…USDA Foods are a healthy food choice.
USDA continually explores better ways to offer healthy food choices so that schools can serve meals consistent with the Dietary Guidelines for Americans and the MyPyramid food guidance system. USDA Foods are available in a variety of convenient products that are safe, wholesome, and 100 percent American grown.
…USDA Foods are available to any school that participates in a USDA school meal program.
USDA Foods account for 15 to 20 percent of school nutrition program food. The remaining 80 to 85 percent of food is selected and bought by schools or State agencies from commercial suppliers. USDA Foods also go to numerous household nutrition assistance programs and the Summer Food Service Program.
…USDA sets high food safety standards.
The foods USDA buys for its nutrition assistance programs must meet safety standards set by Federal regulatory agencies and USDA’s two purchasing agencies – the Agricultural Marketing Service and the Farm Service Agency. At USDA, food safety is taken very seriously and standards are set high because of the vulnerable populations, such as children and the elderly, participating in USDA’s nutrition assistance programs.
Improvements to USDA’s Foods are keeping pace with current nutrition and health advancements:
More fruits and vegetables: USDA pioneered a partnership with the Department of Defense’s Supply Center in Philadelphia to buy more than 60 types of fresh fruits and vegetables for schools. These purchases increased from $4 million in School Year 1995 to over $50 million in the 2008 school year. This is in addition to more than $8 million of fresh items that USDA now obtains for schools each year. Besides fresh produce, USDA also buys over $180 million of canned, frozen, and dried fruits and vegetables for schools. The 2008 Farm Bill provided an additional $90 million to purchase even more fruits and vegetables for school meals in the 2009 school year, with funding to increase each year.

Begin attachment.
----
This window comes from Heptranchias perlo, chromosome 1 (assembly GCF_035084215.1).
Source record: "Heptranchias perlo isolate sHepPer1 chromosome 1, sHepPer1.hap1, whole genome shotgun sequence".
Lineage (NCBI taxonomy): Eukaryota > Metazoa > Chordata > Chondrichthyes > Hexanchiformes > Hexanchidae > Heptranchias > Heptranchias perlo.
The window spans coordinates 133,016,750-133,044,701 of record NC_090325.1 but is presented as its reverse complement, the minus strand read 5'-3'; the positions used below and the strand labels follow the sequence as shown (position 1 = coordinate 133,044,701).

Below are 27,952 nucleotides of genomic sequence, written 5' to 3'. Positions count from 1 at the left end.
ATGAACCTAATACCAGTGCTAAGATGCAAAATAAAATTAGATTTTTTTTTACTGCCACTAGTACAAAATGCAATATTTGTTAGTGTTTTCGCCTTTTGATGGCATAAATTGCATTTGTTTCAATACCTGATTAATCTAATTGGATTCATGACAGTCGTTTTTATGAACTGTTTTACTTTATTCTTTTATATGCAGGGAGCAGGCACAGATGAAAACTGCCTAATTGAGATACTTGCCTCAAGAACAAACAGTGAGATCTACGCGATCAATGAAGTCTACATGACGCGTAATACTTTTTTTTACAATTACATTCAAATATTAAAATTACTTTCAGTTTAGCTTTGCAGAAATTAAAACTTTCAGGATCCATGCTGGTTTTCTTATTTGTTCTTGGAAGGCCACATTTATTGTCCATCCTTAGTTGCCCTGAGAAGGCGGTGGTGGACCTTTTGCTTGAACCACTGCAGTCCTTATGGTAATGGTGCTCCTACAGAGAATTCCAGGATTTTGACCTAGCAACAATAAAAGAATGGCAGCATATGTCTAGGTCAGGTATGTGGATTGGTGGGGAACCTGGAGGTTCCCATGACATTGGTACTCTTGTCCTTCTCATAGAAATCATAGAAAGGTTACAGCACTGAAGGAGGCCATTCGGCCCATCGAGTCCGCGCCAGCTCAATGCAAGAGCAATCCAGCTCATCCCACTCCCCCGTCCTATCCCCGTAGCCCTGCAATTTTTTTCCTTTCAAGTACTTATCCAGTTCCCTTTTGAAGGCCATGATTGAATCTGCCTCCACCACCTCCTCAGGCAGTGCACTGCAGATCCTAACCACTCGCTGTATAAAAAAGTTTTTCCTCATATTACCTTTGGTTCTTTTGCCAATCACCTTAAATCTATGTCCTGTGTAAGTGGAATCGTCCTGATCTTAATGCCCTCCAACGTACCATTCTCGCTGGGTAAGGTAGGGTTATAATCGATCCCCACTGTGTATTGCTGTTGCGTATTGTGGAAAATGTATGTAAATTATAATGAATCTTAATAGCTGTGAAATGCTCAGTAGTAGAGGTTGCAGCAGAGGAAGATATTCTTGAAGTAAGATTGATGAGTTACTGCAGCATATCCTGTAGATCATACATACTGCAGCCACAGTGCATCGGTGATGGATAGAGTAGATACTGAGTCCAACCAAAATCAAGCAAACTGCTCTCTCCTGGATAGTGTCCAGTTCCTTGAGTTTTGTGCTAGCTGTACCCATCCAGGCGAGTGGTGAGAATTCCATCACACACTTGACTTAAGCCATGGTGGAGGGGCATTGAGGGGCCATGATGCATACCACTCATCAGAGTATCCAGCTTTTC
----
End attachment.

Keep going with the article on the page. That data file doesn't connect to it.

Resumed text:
More whole grains: In addition to whole-grain foods such as brown rice, rolled oats, whole wheat flour, whole-grain dry kernel corn, and parboiled brown rice, USDA is now buying whole-grain rotini, spaghetti, and macaroni.
Less sodium (salt): In School Year 2010 the sodium levels in all USDA canned vegetables are being reduced to 140 milligrams (mg) per serving. This greatly exceeds the Food and Drug Administration’s “healthy” standard for sodium, which is 480 mg per serving. Providing low sodium USDA vegetables to schools helps them lower the sodium levels in their menus. Schools continue to have the option to order salt-free frozen vegetables, as well.
Less sugar: USDA canned fruits must be packed in light syrup, water, or natural juices. Despite the common industry practice of packing in heavy syrup, USDA has not purchased fruit in heavy syrup in nearly 20 years. Unsweetened applesauce became available to schools in the 2008 school year.